When Christmas music passes beyond human comprehension | Music Feature
From left to right: Doug Kaplan (aka MrDougDoug) and Max Allison (aka Mukqs) are Pepper Mill Rondo. The two of them also founded the Hausu Mountain label in 2012. Tino at Foto Quetzal
Experimental music often pushes at the edges of the unlistenable: the assaultive skronk of free jazz, the relentless, undifferentiated roar of harsh noise wall, the breakneck ceiling-fan-to-the-face tempos of death metal. Across genres and traditions, artists work toward the same goal: creating sound worlds so intolerably loud and dissonant that listeners collapse with their brains oozing from every orifice in their skulls.
And yet, despite their fierce effort and cruel inventiveness, their giant amps and tortured electronics, none of these artists has ever created music as soul-destroying as playlists filled with the likes of “Grandma Got Run Over by a Reindeer” and “Frosty the Snowman” looping continually for a month in every grocery store and mall. When it comes to music of terror and torment, Brötzmann, Foetus, and Deicide are mere pikers compared to the purveyors of Christmas kitsch.
Chicago experimental stalwarts Max Allison (aka Mukqs) and Doug Kaplan (aka MrDougDoug) have heard the tinny trumpet of holiday despair, and they’ve decided that if they can’t defeat it, they will simply let it consume them. The new album by their duo, Pepper Mill Rondo, titled It’s Christmas Time! (released Wednesday, December 11, on their own Hausu Mountain label), is 70 minutes of deconstructed Christmas collages, samples, and fractured karaoke carols. Like much Christmas music—and like much experimental music—it provides its audience with a fascinating exercise in horrified masochism.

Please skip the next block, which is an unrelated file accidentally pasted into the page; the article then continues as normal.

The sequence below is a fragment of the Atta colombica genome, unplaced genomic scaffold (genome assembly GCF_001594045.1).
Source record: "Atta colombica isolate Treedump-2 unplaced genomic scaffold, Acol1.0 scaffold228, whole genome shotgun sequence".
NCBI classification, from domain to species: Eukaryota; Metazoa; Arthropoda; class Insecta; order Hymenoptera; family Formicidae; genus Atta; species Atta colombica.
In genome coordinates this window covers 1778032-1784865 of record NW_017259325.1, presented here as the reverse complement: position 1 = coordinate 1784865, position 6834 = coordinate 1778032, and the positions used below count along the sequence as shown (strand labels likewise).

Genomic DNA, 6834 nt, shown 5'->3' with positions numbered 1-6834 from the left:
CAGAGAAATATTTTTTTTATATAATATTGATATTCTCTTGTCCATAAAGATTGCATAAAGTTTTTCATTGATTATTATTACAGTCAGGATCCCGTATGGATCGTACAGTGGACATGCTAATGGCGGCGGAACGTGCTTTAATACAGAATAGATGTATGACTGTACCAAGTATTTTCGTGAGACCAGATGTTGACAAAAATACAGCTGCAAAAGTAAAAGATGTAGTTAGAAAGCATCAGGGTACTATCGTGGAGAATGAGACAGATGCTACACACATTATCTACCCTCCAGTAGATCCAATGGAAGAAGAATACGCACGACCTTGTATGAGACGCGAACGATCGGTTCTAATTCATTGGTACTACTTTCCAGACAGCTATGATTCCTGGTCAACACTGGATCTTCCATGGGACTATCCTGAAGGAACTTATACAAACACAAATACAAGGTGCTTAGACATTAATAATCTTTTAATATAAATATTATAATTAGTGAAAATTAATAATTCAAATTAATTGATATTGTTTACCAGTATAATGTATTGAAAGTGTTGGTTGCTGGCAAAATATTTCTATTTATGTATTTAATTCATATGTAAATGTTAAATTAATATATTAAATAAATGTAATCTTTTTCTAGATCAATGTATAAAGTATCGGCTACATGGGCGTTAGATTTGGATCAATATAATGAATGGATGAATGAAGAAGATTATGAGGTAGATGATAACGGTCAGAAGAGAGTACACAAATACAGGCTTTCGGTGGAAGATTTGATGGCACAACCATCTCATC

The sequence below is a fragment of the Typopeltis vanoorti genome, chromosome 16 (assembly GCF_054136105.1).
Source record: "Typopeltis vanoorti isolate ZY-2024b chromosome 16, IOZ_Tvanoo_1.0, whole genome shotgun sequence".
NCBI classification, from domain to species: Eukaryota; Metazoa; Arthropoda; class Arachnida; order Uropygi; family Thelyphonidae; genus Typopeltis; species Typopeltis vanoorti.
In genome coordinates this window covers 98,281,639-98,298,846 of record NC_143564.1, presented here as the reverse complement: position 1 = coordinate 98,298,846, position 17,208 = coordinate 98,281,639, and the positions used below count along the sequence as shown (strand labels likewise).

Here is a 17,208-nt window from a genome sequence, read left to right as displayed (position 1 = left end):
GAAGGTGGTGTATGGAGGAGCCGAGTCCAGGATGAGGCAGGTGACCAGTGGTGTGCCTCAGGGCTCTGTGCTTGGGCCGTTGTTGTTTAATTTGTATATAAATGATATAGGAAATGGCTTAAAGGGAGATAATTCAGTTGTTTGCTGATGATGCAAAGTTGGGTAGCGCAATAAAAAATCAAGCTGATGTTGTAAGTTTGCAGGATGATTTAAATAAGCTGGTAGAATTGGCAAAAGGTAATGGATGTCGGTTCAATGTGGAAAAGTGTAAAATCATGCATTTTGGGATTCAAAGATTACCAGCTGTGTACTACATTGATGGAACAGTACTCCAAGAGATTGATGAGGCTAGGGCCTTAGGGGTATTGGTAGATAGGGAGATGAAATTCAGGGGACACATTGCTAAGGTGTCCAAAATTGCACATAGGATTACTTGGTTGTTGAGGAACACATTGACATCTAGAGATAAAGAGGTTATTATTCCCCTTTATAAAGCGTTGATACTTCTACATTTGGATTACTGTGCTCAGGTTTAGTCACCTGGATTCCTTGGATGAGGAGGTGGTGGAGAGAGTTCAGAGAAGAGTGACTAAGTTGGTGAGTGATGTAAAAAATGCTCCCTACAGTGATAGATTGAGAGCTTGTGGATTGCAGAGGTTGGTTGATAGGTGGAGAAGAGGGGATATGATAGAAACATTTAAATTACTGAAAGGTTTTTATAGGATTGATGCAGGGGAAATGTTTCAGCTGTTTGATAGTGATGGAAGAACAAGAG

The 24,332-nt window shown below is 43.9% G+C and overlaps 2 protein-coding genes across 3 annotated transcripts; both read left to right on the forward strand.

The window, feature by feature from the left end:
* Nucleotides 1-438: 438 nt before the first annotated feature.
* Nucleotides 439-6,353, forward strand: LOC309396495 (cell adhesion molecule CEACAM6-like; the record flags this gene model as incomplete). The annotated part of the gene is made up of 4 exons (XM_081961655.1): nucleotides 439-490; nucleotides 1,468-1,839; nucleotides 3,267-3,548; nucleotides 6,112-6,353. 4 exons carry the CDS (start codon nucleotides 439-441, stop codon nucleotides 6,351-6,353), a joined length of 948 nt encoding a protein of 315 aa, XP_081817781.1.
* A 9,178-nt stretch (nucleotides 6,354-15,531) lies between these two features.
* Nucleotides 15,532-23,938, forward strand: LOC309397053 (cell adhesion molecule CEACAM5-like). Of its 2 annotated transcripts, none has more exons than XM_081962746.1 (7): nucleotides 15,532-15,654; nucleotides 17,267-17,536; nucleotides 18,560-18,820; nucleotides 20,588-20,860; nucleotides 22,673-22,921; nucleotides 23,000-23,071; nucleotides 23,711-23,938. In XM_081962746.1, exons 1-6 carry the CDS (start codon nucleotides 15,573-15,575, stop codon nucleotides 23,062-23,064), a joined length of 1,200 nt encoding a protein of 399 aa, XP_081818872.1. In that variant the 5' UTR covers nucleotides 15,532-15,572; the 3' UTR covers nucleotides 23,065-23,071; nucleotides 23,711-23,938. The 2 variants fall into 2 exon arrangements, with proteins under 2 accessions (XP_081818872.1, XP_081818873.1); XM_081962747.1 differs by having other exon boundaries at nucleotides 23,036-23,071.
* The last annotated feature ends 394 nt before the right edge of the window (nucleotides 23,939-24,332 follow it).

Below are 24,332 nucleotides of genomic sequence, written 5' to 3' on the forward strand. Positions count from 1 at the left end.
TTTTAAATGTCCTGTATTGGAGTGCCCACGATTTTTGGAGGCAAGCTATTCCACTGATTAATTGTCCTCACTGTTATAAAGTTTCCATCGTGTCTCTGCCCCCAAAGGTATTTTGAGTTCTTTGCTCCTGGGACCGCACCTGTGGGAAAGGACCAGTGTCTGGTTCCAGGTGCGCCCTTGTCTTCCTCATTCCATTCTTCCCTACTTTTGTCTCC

It’s Christmas Time! by Pepper Mill Rondo
“A really important part of this project is this idea of sensory overload,” Kaplan says. “Not just with the amount of content that’s being blasted at you, but the length of the album—it’s important for us that the album is a kind of a transportive marathon listening session. It’s meant to push you into the furthest zone possible.”
The duo don’t intend the album as a parody so much as a cracked mirror held up to the tide of Christmas detritus, and to all the queasily overwhelming emotions associated with it. “We only wanted to include samples and sources that we have had a connection to,” Allison says. “Songs that we like, or songs that we really hate, or sounds that really weirded us out.”
On “Fresh Christmas Aire,” for instance, the two artists sample, loop, and demolish snippets from the Christmas recordings of synthy new age prog rockers Mannheim Steamroller. The result is an ecstasy of irritating but groovy noodling, like Muzak on steroids cheerily trying to claw its way out of your cranium. Kaplan says that for him the track was inspired in part by his secular Jewish family’s trip to a Mannheim Steamroller concert. His mom, who loves Christmas music, was delighted, and Kaplan, who’s a prog rock fan, was delighted too—but his father, Kaplan says, was “having a low-key panic attack.” Chip Davis’s version of “Deck the Halls” had accomplished what experimental musicians are always trying to do—provoke transcendent bliss and/or a flight response.